Many people can be resistant to group therapy. It is difficult enough to seek help and open up to family or a therapist, but a group of strangers? There are worries about identifying, with different demographics such as gender, age, religion, and more. It is common in addiction for people to become anti-social and to isolate from other people. Oftentimes we hide our feelings or are reluctant to talk to others about our addiction problems. Once the initial reluctance to participate in group therapy passes the person often experiences unexpected benefits from participation. Group therapy has been a core aspect of drug and alcohol addiction recovery for several decades, and it has proven to be very effective. Here are some reasons why anyone seeking treatment for a drug or alcohol addiction should consider participating in group therapy.

Benefits of Group Therapy


  • Building a Support Network: Being in a group therapy setting means having several other people cheer you on and help you set and achieve goals toward your drug or alcohol addiction recovery. Each person in the group should be able to relate to each others experiences and this removes any feeling of judgement or stigma for past behaviors or lifestyles. Instead of being judgmental or criticizing, most group therapy is filled with support and understanding.
  • Learn to Communicate Complex Feelings and Stress: In our active addiction we often internalize or “sweep our problems under the rug”. Rather than face unpleasant realities or confront someone with an issue, we just bury or ignore it. Group Therapy can be the most effective tool in getting people to improve their communication skills and break down the interpersonal barriers to connection with others.
  • Group Therapy Can Promote Social Skills: Groups not only help to ease that sense of isolation, but also give the opportunity to practice re-engaging with people,” Johnson says. By participating in a group, you see that you can get along with others, which can be a large part of a person’s start in recovery.
  • Group Therapy During Addiction Recovery Provides Accountability: One of the things a person quickly learns when attending group therapy sessions is that they are stronger together with their peers than they are aloneThis mutual responsibility is invaluable, because when one of the group members is in trouble and about to relapse they know that they can call on any of their peers to help them through a difficult moment.


Posted by on in Drug Addiction


The opioid epidemic of the last couple years has resulted in record-breaking drug fatalities and overdoses. As mentioned in previous posts, heroin use has skyrocketed over the last decade. Any more alarming is that fact that more drug dealers are mixing Fentanyl with heroin and selling in without the buyers knowledge. Fentanyl, reportedly 10 times stronger than heroin, has already been attributed to a massive spike in overdose victims with Fentanyl showing up in the toxicology report. Just two "salt-sized" doses of Fentanyl can kill a heavy opioid user.

States across the nation are battling not just increased heroin usage, but also dope cut with the cheaper and more potent fentanyl. Sounds like addiction professionals and law enforcement's worse nightmare right? A new synthetic drug, Carfentanil, is flooding the streets more deadly and dangerous than any of the aforementioned drugs. The ramifications of this lethal drug is making news across the north east and spreading fast.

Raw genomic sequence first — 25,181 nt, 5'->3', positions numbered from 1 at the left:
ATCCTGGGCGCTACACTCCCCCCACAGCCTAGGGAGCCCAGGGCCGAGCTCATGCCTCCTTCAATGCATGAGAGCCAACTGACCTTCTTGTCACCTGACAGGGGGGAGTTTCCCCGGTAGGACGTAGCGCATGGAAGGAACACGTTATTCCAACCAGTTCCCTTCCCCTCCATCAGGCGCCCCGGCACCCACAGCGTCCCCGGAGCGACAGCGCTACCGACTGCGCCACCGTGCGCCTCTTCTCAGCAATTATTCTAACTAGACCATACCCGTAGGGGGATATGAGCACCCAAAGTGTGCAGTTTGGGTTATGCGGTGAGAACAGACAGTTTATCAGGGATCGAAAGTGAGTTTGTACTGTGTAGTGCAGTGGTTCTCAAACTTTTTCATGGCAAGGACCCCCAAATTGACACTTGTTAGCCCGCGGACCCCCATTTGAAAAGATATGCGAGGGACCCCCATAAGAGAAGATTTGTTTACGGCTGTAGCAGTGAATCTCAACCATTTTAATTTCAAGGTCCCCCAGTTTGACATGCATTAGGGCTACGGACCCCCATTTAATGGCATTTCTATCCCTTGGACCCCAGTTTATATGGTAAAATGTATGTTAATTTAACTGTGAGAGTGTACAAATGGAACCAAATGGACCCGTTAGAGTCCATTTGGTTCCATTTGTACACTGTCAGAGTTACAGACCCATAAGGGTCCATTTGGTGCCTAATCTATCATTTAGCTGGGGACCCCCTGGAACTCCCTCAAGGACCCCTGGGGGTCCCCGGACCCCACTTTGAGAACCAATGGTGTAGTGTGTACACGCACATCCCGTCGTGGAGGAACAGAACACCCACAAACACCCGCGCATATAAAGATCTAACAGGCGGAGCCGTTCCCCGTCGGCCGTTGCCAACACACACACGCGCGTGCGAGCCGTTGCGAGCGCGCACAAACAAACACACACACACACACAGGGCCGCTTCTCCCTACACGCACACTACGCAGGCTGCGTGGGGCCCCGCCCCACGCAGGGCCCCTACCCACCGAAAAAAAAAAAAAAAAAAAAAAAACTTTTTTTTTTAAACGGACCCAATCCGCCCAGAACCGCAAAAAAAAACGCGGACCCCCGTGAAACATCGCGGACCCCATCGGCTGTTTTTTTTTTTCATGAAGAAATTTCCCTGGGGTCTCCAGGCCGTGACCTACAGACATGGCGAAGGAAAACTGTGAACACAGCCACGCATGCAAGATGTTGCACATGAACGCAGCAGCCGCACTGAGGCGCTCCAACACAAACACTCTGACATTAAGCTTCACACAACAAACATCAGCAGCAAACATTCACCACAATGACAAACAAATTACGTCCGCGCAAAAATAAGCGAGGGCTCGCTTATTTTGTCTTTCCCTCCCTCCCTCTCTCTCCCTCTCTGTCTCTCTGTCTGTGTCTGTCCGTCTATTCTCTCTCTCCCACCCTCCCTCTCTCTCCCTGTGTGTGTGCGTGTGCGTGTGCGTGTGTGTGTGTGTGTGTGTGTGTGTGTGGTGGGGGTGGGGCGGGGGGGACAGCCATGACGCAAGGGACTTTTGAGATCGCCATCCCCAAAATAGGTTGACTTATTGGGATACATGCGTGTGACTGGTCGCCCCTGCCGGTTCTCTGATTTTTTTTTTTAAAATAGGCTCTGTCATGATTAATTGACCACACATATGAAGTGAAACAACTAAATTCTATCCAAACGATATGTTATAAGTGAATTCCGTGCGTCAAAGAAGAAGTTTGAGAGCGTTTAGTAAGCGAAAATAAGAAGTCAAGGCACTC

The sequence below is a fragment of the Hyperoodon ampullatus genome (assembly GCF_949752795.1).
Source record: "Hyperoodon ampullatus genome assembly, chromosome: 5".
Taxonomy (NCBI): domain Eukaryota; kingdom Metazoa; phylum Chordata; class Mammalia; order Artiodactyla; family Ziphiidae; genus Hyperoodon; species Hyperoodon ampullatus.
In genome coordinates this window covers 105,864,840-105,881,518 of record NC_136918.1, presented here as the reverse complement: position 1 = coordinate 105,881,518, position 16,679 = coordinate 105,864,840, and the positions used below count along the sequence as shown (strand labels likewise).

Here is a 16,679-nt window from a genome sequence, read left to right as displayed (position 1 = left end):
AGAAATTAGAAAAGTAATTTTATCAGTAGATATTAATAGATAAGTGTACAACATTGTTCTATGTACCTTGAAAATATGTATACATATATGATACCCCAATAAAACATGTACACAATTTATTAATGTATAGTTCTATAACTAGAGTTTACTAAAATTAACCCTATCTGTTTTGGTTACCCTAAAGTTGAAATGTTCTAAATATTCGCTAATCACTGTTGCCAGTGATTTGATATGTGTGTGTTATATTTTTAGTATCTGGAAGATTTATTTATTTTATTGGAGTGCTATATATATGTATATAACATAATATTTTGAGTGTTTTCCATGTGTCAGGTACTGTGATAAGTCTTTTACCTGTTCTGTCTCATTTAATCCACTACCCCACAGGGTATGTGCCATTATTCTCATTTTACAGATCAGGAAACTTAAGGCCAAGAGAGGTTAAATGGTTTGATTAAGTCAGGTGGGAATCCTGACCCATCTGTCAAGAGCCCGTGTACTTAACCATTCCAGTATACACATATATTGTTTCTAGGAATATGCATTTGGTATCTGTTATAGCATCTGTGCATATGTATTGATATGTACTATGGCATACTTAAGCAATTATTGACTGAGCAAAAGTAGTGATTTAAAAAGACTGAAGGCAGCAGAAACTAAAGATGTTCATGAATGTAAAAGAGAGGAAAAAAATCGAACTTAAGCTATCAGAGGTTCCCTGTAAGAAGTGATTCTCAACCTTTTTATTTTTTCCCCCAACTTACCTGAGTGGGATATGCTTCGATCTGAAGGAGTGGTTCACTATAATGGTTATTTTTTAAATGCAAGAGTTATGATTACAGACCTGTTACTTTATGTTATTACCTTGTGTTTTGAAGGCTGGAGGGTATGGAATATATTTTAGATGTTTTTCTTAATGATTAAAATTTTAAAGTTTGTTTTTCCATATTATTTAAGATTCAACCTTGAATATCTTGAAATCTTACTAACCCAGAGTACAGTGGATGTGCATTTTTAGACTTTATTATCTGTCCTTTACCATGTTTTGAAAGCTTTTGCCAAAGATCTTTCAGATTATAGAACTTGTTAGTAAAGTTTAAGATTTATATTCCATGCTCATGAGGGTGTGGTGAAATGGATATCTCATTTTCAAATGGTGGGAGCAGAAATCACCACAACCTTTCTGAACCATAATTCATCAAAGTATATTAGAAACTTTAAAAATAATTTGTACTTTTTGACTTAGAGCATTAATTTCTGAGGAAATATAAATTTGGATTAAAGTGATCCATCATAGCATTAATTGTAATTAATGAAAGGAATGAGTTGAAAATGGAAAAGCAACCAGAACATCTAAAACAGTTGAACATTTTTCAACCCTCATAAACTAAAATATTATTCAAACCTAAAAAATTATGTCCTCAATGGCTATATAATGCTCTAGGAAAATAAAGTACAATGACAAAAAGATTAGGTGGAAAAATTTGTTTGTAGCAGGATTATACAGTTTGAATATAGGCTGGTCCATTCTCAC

"Officials in the Cincinnati area and in southern Indiana say that a synthetic drug, Carfentanil — 10,000 times as potent as morphine — could be tied to at least 189 overdoses across both states in the past week, resulting in at least four deaths in the states" - Katie Rogers NYT



Posted by on in Drug Addiction

Originally Posted @ 

Has treatment failed for you in the past? Having trouble staying sober? This information could make a huge difference… The Four Pillars of Addiction Treatment  are as follows:

  1. A Structured Treatment Program
  2. Medication-Assisted Treatment
  3. Family Involvement &Integration
  4. Recovery Network & 12 Step Support

Observation and experience has proven that these principles are paramount in successful long-term addiction treatment. Each pillar is important by itself, but for the recovering addict or alcoholic a firm recovery needs to incorporate all four pillars. What exactly are these pillars consisted of? More importantly, how do quality treatment centers like NewBridge Recovery provide clients with these tools?

The First Pillar: Structured Treatment Program

Early recovery can be a chaotic, emotional, and delicate situation. A healthy treatment regiment and a stable environment are conducive to recovery. By establishing an effective routine with planned out activities and groups, the treatment provider creates a comfortable and trusting place for recovery to occur. At NewBridge we structure our program to accommodate the individual. As recovery progresses, the treatment structure may change or adapt to meet the individual needs of each person.

The Second Pillar: Medication-Assisted Treatment

As I have written about recently, Medication-Assisted Treatment or MAT has really become an integral part of addiction treatment. Termed the new “Gold Standard” for treating opioid addiction, MAT can help people addicted to various substances. Medicines that reduce cravings and block narcotic effects can help aid in alcohol and opioid addiction. Other medications, non-addictive, can help with anxiety and insomnia. As more medications are developed to assist in addiction recovery, MAT is only going to become more wide-spread.